• Solanoy H.
      • Ghosh A.S.
      • Wang B.
      • Kaminker J.S.
      • Huang K.
      • Eastham-Anderson J.
      • Siu M.
      • Modrusan Z.
      • Farley M.M.
      • Tessier-Lavigne M.
      • Lewcock J.W.
      • Watkins T.A.
      Dual leucine zipper kinase-dependent PERK activation contributes to neuronal degeneration following insult.
      ). For example, phosphorylation and palmitoylation of DLK regulate its function (
      • Montersino A.
      • Thomas G.M.
      Slippery signaling: Palmitoylation-dependent control of neuronal kinase localization and activity.
      ,
      • Niu J.
      • Sanders S.S.
      • Jeong H.K.
      • Holland S.M.
      • Sun Y.
      • Collura K.M.
      • Hernandez L.M.
      • Huang H.
      • Hayden M.R.
      • Smith G.M.
      • Hu Y.
      • Jin Y.
      • Thomas G.M.
      Coupled control of distal axon integrity and somal responses to axonal damage by the palmitoyl acyltransferase ZDHHC17.
      ,
      • Martin D.D.O.
      • Kanuparthi P.S.
      • Holland S.M.
      • Sanders S.S.
      • Jeong H.K.
      • Einarson M.B.
      • Jacobson M.A.
      • Thomas G.M.
      Identification of novel inhibitors of DLK palmitoylation and signaling by high content screening.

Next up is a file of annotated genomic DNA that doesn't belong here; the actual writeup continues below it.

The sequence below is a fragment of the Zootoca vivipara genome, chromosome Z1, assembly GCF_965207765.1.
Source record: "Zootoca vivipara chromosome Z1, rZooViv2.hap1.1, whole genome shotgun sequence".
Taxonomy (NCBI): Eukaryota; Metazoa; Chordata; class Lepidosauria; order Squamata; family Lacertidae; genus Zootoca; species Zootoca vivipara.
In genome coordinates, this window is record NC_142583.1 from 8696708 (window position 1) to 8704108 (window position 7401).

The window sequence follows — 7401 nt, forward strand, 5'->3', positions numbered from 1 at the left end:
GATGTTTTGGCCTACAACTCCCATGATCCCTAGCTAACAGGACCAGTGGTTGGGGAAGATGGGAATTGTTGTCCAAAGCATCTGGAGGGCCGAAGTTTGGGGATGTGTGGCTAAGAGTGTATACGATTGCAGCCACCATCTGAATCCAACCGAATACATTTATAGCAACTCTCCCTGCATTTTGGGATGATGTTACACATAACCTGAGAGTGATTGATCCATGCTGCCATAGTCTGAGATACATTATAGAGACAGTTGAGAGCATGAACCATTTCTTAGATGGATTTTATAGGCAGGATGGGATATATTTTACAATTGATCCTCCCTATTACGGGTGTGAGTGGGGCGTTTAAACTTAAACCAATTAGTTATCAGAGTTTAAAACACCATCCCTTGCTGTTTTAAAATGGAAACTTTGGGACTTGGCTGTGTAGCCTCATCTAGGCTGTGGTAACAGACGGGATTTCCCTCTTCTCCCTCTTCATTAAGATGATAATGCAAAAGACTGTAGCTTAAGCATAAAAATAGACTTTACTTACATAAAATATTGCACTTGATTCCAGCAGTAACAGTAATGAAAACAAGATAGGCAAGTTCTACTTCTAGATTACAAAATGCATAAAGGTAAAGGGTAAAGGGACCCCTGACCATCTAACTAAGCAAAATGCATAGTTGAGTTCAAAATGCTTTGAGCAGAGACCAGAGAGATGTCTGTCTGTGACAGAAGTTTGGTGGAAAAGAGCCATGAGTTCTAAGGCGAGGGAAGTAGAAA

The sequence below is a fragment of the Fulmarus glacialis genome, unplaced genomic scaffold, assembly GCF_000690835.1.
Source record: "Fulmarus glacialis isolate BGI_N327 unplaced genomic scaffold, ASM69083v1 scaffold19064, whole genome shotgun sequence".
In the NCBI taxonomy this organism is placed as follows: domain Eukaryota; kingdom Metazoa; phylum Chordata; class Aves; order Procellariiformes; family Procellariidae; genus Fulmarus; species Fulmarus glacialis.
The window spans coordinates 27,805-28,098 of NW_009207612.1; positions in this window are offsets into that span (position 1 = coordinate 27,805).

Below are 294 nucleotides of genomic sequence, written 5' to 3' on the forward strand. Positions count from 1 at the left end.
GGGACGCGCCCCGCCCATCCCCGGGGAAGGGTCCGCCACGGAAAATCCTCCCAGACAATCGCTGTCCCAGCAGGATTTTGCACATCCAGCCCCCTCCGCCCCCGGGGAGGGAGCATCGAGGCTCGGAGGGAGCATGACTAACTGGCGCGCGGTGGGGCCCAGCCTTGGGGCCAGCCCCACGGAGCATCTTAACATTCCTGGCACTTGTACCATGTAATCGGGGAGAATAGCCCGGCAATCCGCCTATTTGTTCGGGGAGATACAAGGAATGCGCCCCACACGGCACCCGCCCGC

). In addition, DLK protein stability is modulated by the PHR1 E3 ubiquitin ligase and deubiquitinating enzyme USP9X in a key pathway that determines neuronal fate after injury (
      • Huntwork-Rodriguez S.
      • Wang B.
      • Watkins T.
      • Ghosh A.S.
      • Pozniak C.D.
      • Bustos D.
      • Newton K.
      • Kirkpatrick D.S.
      • Lewcock J.W.
      JNK-mediated phosphorylation of DLK suppresses its ubiquitination to promote neuronal apoptosis.
      ,
      • Watkins T.A.
      • Wang B.
      • Huntwork-Rodriguez S.
      • Yang J.
      • Jiang Z.
      • Eastham-Anderson J.
      • Modrusan Z.
      • Kaminker J.S.
      • Tessier-Lavigne M.
      • Lewcock J.W.
      DLK initiates a transcriptional program that couples apoptotic and regenerative responses to axonal injury.
      ,
      • Larhammar M.
      • Huntwork-Rodriguez S.
      • Jiang Z.
      • Solanoy H.
      • Ghosh A.S.
      • Wang B.
      • Kaminker J.S.